Friday, November 13, 2009

"Leave your problems at the door, they'll be waiting for you when class is over."

An AikiWeb thread asks what others think about these words on a sign at a dojo.  It is hard to imagine that there could be argument about something so simple, but AikiWeb is known for such debate. It is also true that some interesting points of view were revealed, including those considering the goal of integrating on-the-mats Aikido practice with off-the-mats daily life.  Some cited the possible use of Aikido practice as an escape from other responsibilities, and some suggested that the poor state of mind that you bring to your practice is a part of you to be worked out on the mats with everything else.

There is much to consider---including several questions of what I like to call "Applied Zen"---but, to get started, here is my first contribution to that thread:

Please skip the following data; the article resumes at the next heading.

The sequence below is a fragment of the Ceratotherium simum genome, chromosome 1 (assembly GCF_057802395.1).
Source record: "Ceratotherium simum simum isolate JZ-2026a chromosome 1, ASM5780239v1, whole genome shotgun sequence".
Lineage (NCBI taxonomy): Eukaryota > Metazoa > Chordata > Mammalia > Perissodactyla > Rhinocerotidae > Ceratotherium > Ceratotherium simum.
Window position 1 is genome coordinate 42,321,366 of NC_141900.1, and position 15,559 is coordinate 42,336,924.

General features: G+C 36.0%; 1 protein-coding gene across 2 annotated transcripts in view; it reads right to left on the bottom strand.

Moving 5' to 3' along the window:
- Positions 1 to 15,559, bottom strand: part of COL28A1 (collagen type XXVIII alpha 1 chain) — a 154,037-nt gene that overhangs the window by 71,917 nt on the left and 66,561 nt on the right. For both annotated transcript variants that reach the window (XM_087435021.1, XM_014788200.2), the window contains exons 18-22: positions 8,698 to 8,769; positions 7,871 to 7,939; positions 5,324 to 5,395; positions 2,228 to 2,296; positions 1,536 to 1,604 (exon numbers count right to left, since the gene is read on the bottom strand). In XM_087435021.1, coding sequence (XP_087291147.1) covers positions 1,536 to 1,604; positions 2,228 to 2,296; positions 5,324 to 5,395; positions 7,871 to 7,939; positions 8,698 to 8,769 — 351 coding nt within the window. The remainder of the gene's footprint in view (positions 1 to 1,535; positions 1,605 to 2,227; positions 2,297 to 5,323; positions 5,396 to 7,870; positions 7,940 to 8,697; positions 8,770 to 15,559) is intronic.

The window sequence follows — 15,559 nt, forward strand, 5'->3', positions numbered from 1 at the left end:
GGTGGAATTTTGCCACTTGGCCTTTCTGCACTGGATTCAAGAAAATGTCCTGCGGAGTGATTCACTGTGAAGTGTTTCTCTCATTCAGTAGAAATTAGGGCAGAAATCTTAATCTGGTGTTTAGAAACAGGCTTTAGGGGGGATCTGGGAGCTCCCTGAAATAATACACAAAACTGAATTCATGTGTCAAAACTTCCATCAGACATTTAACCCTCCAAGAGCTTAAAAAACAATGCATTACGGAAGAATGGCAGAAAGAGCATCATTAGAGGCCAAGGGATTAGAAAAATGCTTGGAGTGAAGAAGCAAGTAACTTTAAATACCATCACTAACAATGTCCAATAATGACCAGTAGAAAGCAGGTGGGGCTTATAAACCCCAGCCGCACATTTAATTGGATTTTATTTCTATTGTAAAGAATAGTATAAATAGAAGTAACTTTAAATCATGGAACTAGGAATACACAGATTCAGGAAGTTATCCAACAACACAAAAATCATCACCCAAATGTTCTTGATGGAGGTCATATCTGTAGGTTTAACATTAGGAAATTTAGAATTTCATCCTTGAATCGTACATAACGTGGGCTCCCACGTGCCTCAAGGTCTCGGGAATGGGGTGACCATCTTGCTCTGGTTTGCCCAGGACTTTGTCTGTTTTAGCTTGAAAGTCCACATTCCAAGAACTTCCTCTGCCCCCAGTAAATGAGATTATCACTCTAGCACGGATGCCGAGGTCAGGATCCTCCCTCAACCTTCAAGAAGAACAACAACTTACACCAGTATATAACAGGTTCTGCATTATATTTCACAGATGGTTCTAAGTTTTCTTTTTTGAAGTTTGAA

If a bokken (image from Wikipedia) is swinging at your head, you'd be hard pressed to argue that you couldn't move because you're behind on the bills. Handling the attack does not deny the bills.

Similarly, your maiming the attacker because you had a bad day is also unjustified. A vigorous practice can positively transmute a shitty day into a wonderful evening, but there's no need to imagine your boss' face on uke as part of the process.

The ability to remain fluid is very important. Part of this is is developing the ability to realize quickly when you are stuck and to shift yourself quickly from that state. This "stuck" comes in different flavors between "attachment" (e.g., can't let go of a bad day, focusing on uke's grasp, focusing on uke's blade, etc.) and "aversion" (e.g., escaping life by going to practice, avoiding that technique because you're not good on that side, etc.), but the result is the same: you're out of "center."

The sign is a tripwire, a reminder. Changing clothes, bowing in, and so forth are other reminders: "This is where and when we practice Aikido."

What are your thoughts?

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